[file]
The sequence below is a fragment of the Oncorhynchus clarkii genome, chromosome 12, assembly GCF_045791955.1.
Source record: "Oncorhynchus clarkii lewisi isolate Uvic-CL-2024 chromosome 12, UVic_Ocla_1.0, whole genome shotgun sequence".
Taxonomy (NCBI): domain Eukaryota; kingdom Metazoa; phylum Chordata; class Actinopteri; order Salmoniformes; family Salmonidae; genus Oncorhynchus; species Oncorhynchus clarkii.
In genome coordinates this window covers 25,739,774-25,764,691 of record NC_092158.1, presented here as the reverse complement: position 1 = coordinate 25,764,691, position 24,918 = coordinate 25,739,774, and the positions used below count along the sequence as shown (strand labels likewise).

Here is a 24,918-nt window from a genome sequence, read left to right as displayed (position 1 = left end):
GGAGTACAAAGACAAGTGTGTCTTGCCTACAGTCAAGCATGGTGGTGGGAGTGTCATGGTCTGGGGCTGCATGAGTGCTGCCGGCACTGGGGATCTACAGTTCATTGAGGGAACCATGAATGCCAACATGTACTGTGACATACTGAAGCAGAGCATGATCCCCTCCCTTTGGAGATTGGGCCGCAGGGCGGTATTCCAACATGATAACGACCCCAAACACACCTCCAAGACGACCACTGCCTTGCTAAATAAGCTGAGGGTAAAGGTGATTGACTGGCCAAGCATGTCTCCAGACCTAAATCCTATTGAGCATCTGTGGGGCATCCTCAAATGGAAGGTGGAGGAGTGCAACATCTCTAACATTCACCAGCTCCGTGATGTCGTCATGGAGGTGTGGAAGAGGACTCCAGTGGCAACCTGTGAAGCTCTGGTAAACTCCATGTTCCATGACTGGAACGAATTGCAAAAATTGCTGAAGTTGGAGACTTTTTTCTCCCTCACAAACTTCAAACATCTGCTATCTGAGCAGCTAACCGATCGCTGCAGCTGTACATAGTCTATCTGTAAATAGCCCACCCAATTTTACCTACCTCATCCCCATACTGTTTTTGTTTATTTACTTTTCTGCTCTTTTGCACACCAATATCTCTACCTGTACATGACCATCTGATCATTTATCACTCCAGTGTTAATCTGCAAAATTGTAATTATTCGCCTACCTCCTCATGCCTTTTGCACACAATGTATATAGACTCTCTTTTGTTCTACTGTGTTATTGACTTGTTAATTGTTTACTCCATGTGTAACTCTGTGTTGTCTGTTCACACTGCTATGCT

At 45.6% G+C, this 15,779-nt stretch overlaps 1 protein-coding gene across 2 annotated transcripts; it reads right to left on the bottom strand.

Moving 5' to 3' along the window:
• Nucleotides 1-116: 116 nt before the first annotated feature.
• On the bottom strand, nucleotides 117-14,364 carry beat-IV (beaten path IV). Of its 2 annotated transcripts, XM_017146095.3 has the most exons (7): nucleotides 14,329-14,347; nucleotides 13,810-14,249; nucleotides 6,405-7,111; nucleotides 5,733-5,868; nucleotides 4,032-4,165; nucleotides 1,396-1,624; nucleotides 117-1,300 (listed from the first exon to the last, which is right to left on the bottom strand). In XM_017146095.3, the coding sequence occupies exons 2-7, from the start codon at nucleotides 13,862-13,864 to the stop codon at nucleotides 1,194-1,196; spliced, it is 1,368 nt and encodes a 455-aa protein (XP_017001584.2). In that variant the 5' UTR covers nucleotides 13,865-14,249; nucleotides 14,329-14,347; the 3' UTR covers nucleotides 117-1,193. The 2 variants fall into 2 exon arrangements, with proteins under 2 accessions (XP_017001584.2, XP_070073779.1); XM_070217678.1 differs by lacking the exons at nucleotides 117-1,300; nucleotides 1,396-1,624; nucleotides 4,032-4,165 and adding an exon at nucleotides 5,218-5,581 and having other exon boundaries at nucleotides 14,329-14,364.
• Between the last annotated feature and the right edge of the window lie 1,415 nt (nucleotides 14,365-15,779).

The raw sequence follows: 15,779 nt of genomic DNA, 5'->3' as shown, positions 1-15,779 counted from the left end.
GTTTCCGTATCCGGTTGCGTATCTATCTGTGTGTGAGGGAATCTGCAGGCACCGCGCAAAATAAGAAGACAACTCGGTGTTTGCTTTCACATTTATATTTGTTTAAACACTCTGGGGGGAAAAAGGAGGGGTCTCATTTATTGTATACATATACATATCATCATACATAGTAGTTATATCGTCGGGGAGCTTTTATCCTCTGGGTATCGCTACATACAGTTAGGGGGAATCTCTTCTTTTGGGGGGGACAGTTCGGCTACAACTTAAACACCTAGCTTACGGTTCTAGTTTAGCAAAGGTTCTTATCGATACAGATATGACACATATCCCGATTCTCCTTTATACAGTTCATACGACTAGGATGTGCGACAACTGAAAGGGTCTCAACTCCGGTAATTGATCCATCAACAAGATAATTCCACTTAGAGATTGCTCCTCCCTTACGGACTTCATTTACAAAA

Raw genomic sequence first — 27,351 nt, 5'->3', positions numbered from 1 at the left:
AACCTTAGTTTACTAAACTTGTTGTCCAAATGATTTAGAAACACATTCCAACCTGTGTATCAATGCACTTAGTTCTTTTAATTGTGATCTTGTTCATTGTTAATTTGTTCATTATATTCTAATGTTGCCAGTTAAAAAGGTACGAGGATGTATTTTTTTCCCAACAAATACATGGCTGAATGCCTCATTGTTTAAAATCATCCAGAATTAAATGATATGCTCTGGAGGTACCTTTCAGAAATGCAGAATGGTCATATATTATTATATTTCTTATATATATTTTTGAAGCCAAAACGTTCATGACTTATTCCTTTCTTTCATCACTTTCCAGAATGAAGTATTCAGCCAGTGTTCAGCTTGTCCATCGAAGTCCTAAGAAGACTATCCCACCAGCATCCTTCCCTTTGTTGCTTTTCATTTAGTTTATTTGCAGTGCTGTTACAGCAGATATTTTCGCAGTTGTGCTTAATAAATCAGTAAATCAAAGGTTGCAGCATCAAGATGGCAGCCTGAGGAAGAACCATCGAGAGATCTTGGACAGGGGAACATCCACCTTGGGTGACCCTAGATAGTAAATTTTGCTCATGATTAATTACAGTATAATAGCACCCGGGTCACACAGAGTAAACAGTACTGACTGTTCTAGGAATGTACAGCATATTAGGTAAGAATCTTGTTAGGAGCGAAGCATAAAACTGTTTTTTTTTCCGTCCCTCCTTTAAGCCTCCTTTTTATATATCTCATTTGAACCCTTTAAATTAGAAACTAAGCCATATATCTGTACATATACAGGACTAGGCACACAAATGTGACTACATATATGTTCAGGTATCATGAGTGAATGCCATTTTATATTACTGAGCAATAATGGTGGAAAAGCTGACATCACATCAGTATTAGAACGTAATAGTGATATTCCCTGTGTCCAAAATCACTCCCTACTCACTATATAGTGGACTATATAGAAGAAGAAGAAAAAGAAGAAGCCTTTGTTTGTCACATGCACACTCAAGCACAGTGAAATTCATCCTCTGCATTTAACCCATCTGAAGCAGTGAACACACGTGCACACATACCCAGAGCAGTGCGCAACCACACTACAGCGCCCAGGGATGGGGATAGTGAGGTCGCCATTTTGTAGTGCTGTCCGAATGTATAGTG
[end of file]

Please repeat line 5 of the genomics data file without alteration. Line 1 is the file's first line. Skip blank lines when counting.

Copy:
Here is a 24,918-nt window from a genome sequence, read left to right as displayed (position 1 = left end):